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Is there a way to automatically have git submodule update (or preferably git submodule update --init called whenever git pull is done?

Looking for a git config setting, or a git alias to help with this.

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Related:… – philfreo Jan 6 '11 at 3:40
Why is a git alias preferable to a shell alias? – wnoise Jan 6 '11 at 3:57
git aliases are nice because it encapsulates the command in the "git" namespace. You may as well ask why all git commands start with "git " instead of having their own names. – Kevin Ballard Jan 6 '11 at 4:00

git config alias.pullall '!git pull && git submodule update --init --recursive'

If you want arguments to be passed to git pull, then use this instead:

git config alias.pullall '!f(){ git pull "$@" && git submodule update --init --recursive; }; f'
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The first one is easier to read. The second one is what I would actually recommend using in practice. – Kevin Ballard Jan 7 '11 at 22:25
remember to use "git config --global" if you want this alias across all the git repos you use – yoyo Oct 8 '15 at 23:47

Starting with Git 1.7.5 it should update submodules automatically by default like you want it to.

[EDIT: per comments: the new 1.7.5 behaviour is to automatically fetch the latest commits for submodules, but not to update them (in the git submodule update sense). So the information in this answer is relevant as background, but is not a complete answer by itself. You still need an alias to pull and update submodules in one command.]

The default behavior, "on-demand", is to update submodules whenever you fetch a commit that updates the submodule commit, and this commit isn't already located in your local clone.
You can also have it updated on every fetch or never (pre-1.7.5 behavior I assume).
The config option to change this behavior is fetch.recurseSubmodules.

This option can be either set to a boolean value or to on-demand.
Setting it to a boolean changes the behavior of fetch and pull to unconditionally recurse into submodules when set to true or to not recurse at all when set to false.

When set to on-demand (the default value), fetch and pull will only recurse into a populated submodule when its superproject retrieves a commit that updates the submodule’s reference.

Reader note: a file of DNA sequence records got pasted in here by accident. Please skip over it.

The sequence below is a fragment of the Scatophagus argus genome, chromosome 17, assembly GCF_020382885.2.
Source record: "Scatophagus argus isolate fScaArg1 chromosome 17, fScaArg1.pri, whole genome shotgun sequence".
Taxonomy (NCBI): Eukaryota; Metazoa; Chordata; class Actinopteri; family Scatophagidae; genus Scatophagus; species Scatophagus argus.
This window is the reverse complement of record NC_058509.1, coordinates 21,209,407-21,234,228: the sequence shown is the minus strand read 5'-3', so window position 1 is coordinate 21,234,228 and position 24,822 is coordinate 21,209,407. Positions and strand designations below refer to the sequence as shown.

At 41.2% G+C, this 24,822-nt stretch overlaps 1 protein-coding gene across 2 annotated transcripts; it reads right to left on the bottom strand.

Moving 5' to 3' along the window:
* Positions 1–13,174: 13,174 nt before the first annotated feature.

for more information.

git fetch --recurse-submodules[=yes|on-demand|no]
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Watch out: as the answers below explain, this only fetches the changes automatically, you still have to do a submodule update -- so the alias answer is right. – Artem Nov 3 '11 at 16:02
@Artem is correct. This answer, although useful, doesn't address the entire question. This setting simply performs a git fetch, not a git submodule update. – Andrew Ferrier Apr 26 '14 at 13:16
I agree with others about this answer being informative for a different question. – lpapp Dec 12 '14 at 12:49
This answer is highly deceptive. Even when used with git pull, rather than git fetch, this option only makes the fetching recursive. It will not change what commit is checked out in the submodules at all. So git submodule update is still necessary, as noted by @Artem. – Mark Amery Feb 19 '15 at 10:12

An alias, as suggested by Kevin Ballard, is a perfectly good solution. Just to toss another option out there, you could also use a post-merge hook which simply runs git submodule update [--init].

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++. Looks useful, too, depending on one's personal taste. – lpapp Dec 12 '14 at 12:47

You can create an alias for the git command that automatically handles submodule updating. Add the following to your .bashrc

# make git submodules usable
#   This overwrites the 'git' command with modifications where necessary, and
#   calls the original otherwise
git() {
    if [[ $@ == clone* ]]; then
        gitargs=$(echo "$@" | cut -c6-)
        command git clone --recursive $gitargs
    elif [[ $@ == pull* ]]; then
        command git "$@" && git submodule update --init --recursive
    elif [[ $@ == checkout* ]]; then
        command git "$@" && git submodule update --init --recursive
        command git "$@"
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in the last else you should use command git "$@" so it doesn't fail with git commit -m "foo comment" taking the comment as a file name – carrizo Sep 16 '15 at 3:49
Edited. Thank you – Branden Ghena Sep 16 '15 at 21:15

I'm surprised nobody mentioned using git hooks to do this!

Just add files named post-checkout and post-merge to your .git/hooks directory of the relevant repositories, and put the following into each of them:

exec git submodule update --init --recursive

Since you specfically asked for an alias, assuming you want to have this for many repositories, you can create an alias which adds these to a repository's .git/hooks for you.

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